In the kitchen, I find Clara by the sink, looking out the window. Still. Dozens of eggshells are scattered along the granite counter. Broken in halves, segments, shiny egg whites hang off jagged edges. The morning light falls across Clara’s messy braid, making her hair look almost red. But she shifts, and her hair is brown again.
I want to apologize for last night, but I can’t seem to shape my mouth in that big O required for Sorry. So instead I ask, “making breakfast?”, but she says nothing. I move to her side and look at her face, to see what–-if–-she is looking and I see a drip of yolk threatening to spill off her chin. She is chewing and she chews and chews and it looks like she has raided a hen house.
She notices me, maybe, and says, “the eggs.” She looks down at her hands as if meeting them for the first time. “The eggs have all gone.”
It is then I notice that there are broken eggshells in her hands. At her feet. Yolk painted across her shirt like modern art. There are shards in her hair too. I can tell from the way she stands – one foot out to the side, knee bent, hip resting against the counter – that her back still aches from carrying the baby even though it’s been months.
Clara woke early to make a strata. Eggs, bread, milk, a vegetable or two. Something lush for Jonathan on his first day of his new job. Last night didn’t go as planned and she just wanted to make everything right again. Six months ago, she had taken maternity leave; he had lost his job. She was still on leave–-unpaid–-and wasn’t sure how she could go back. The people in the office knew, of course, sent her a dozen roses–-which seemed a weird flower to choose for death. Her out-of-office still said “I’m having a baby! Be back in three months. If you need help, please contact Marie at . . .” Clara sent emails to herself at least five times a day just to read the message.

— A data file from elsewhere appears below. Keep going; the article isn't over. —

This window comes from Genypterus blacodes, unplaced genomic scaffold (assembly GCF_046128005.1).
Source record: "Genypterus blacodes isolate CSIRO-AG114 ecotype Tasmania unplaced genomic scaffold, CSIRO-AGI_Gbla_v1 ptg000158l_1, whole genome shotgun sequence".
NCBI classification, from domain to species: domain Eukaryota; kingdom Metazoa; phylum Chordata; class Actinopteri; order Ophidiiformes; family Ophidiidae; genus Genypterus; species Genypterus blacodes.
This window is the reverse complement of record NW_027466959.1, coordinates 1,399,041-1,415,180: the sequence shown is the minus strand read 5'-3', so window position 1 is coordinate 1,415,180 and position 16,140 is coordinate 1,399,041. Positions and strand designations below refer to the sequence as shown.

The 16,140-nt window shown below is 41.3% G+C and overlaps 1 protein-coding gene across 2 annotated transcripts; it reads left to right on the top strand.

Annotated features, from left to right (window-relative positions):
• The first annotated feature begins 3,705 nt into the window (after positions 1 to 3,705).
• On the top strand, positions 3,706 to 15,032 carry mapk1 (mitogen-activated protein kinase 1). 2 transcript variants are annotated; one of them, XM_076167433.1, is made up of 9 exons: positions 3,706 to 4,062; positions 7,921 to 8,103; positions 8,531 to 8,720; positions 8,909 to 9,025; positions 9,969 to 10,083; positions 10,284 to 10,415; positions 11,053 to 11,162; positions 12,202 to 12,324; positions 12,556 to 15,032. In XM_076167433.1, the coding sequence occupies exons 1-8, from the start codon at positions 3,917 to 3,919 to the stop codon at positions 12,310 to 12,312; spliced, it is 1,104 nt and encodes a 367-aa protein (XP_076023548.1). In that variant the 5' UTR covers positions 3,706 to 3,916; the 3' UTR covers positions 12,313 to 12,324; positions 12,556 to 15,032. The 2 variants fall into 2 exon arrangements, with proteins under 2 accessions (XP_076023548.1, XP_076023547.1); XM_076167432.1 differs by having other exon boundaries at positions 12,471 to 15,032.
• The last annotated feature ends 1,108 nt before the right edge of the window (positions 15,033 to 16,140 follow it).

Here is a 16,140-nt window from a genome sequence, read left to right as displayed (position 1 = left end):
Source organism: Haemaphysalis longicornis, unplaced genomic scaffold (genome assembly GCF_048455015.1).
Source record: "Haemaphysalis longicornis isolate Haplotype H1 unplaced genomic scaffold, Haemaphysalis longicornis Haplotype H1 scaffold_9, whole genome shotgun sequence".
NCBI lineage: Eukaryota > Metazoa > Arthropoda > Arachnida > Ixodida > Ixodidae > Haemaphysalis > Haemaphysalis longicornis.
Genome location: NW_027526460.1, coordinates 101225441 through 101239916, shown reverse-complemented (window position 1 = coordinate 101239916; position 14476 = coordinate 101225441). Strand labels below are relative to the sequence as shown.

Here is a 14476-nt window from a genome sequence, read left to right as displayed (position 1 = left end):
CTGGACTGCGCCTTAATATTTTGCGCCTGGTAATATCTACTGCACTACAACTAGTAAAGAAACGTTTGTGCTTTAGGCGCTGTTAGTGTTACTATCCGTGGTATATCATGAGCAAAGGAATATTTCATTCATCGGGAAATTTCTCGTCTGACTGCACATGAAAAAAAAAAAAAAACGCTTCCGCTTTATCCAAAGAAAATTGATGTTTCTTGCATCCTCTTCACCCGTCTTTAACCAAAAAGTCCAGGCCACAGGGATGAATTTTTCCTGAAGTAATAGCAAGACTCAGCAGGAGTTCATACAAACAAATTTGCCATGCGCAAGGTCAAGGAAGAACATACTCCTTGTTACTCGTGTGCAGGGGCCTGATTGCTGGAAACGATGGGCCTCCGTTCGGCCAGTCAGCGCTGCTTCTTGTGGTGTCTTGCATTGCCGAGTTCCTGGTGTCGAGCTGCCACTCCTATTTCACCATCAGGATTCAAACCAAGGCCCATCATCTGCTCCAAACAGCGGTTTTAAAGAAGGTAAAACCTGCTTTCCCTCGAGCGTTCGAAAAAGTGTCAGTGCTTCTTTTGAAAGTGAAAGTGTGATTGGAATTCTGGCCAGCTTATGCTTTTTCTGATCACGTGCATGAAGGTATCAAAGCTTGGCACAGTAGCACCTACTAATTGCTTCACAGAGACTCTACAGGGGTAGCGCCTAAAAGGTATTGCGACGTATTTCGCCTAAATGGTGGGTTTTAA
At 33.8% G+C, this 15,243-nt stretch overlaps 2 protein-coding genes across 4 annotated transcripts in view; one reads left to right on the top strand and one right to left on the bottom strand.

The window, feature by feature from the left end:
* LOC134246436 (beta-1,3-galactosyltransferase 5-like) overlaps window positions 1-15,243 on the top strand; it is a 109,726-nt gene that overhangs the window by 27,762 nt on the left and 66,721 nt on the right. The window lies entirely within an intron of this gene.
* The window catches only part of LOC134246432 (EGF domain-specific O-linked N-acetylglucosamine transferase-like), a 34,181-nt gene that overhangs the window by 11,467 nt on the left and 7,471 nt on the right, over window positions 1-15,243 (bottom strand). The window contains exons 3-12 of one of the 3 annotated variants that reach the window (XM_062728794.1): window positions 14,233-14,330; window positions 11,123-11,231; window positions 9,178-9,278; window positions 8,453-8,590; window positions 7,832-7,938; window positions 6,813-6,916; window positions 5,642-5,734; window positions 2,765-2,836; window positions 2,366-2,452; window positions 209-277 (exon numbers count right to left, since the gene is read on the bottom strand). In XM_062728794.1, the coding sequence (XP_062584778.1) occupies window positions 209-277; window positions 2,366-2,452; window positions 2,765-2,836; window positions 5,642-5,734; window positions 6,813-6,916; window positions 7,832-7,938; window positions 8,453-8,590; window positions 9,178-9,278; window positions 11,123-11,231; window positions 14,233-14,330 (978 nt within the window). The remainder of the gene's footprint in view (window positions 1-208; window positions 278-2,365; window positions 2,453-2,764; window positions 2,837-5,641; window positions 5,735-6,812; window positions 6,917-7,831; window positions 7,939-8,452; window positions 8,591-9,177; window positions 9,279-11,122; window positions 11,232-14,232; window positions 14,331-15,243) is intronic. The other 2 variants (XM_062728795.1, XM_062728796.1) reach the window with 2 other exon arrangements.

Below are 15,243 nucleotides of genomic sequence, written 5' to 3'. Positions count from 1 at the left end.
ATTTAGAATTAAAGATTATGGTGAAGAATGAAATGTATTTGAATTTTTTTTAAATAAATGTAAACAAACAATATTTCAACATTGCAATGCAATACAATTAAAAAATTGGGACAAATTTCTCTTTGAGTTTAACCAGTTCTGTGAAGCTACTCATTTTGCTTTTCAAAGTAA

When Jonathan got the new job, she assumed things would get better, things would take on a routine, and somehow that would make life bearable again. She wasn’t sure why she thought this. They received the news and she bought some lingerie–-a deep burgundy silk. She had to struggle to get her postpartum body into the gauzy bra and matching panties–-which felt extra cruel. But Jonathan had a penchant for lacy things, so she traced the stretch marks with her fingers as she positioned herself in what might pass as sexy on the bed, and waited. She fell asleep to the sounds of the TV downstairs – some twenty-four hour news channel talking about tragedy.
Things between them were tense long before that unbreathing child slithered from her, that tiny body all blue-white in vernix and slippery with blood. Bank accounts had dwindled and Clara was nesting: white wooden crib, organic mattress, polka-dotted sheets, onesies with stripes–-always and only stripes, she had decided–, and a moon-shaped night light. Jonathan grumbled and sighed when he eyeballed the credit card statements. She stood ready to defend her purchases, but he never said anything.